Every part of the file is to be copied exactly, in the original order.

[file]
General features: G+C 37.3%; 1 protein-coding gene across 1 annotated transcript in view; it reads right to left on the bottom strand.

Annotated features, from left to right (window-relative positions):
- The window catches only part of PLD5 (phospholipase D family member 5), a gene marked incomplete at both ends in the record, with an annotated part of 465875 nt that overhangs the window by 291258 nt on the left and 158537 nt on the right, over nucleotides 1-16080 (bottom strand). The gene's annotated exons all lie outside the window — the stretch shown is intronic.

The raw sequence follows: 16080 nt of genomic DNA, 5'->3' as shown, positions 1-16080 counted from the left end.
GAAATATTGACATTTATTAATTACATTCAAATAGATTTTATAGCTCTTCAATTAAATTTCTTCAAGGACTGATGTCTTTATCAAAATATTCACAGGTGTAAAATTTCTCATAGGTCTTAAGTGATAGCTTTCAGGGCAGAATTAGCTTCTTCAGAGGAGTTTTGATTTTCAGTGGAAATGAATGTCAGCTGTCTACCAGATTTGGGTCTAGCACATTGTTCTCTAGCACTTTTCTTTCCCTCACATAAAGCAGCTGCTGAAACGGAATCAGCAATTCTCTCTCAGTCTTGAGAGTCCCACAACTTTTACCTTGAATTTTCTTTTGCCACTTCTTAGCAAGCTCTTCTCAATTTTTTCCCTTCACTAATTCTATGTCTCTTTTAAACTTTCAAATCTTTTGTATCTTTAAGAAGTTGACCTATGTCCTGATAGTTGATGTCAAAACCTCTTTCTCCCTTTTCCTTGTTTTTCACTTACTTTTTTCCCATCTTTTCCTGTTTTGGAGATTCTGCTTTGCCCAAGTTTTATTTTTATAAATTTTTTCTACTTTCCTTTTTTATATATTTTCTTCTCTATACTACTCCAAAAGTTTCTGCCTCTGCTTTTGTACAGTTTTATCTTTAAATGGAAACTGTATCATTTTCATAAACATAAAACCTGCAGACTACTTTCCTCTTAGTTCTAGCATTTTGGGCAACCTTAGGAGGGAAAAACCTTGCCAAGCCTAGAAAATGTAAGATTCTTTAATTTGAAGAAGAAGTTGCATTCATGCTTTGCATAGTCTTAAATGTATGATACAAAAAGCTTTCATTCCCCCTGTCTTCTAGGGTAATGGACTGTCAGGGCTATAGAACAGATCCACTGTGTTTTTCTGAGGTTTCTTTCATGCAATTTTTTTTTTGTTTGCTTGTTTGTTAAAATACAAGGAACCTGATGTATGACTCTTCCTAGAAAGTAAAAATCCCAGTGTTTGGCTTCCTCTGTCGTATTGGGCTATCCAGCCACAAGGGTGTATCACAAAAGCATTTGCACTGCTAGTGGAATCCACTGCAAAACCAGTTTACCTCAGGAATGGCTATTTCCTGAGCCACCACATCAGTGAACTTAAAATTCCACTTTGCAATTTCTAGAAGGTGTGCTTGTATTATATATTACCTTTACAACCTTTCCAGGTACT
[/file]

General features: G+C 37.3%; 1 protein-coding gene across 1 annotated transcript in view; it reads right to left on the bottom strand.

Annotated features, from left to right (window-relative positions):
- The window catches only part of PLD5 (phospholipase D family member 5), a gene marked incomplete at both ends in the record, with an annotated part of 465875 nt that overhangs the window by 291258 nt on the left and 158537 nt on the right, over nucleotides 1-16080 (bottom strand). The gene's annotated exons all lie outside the window — the stretch shown is intronic.

The raw sequence follows: 16080 nt of genomic DNA, 5'->3' as shown, positions 1-16080 counted from the left end.
GAAATATTGACATTTATTAATTACATTCAAATAGATTTTATAGCTCTTCAATTAAATTTCTTCAAGGACTGATGTCTTTATCAAAATATTCACAGGTGTAAAATTTCTCATAGGTCTTAAGTGATAGCTTTCAGGGCAGAATTAGCTTCTTCAGAGGAGTTTTGATTTTCAGTGGAAATGAATGTCAGCTGTCTACCAGATTTGGGTCTAGCACATTGTTCTCTAGCACTTTTCTTTCCCTCACATAAAGCAGCTGCTGAAACGGAATCAGCAATTCTCTCTCAGTCTTGAGAGTCCCACAACTTTTACCTTGAATTTTCTTTTGCCACTTCTTAGCAAGCTCTTCTCAATTTTTTCCCTTCACTAATTCTATGTCTCTTTTAAACTTTCAAATCTTTTGTATCTTTAAGAAGTTGACCTATGTCCTGATAGTTGATGTCAAAACCTCTTTCTCCCTTTTCCTTGTTTTTCACTTACTTTTTTCCCATCTTTTCCTGTTTTGGAGATTCTGCTTTGCCCAAGTTTTATTTTTATAAATTTTTTCTACTTTCCTTTTTTATATATTTTCTTCTCTATACTACTCCAAAAGTTTCTGCCTCTGCTTTTGTACAGTTTTATCTTTAAATGGAAACTGTATCATTTTCATAAACATAAAACCTGCAGACTACTTTCCTCTTAGTTCTAGCATTTTGGGCAACCTTAGGAGGGAAAAACCTTGCCAAGCCTAGAAAATGTAAGATTCTTTAATTTGAAGAAGAAGTTGCATTCATGCTTTGCATAGTCTTAAATGTATGATACAAAAAGCTTTCATTCCCCCTGTCTTCTAGGGTAATGGACTGTCAGGGCTATAGAACAGATCCACTGTGTTTTTCTGAGGTTTCTTTCATGCAATTTTTTTTTTGTTTGCTTGTTTGTTAAAATACAAGGAACCTGATGTATGACTCTTCCTAGAAAGTAAAAATCCCAGTGTTTGGCTTCCTCTGTCGTATTGGGCTATCCAGCCACAAGGGTGTATCACAAAAGCATTTGCACTGCTAGTGGAATCCACTGCAAAACCAGTTTACCTCAGGAATGGCTATTTCCTGAGCCACCACATCAGTGAACTTAAAATTCCACTTTGCAATTTCTAGAAGGTGTGCTTGTATTATATATTACCTTTACAACCTTTCCAGGTACT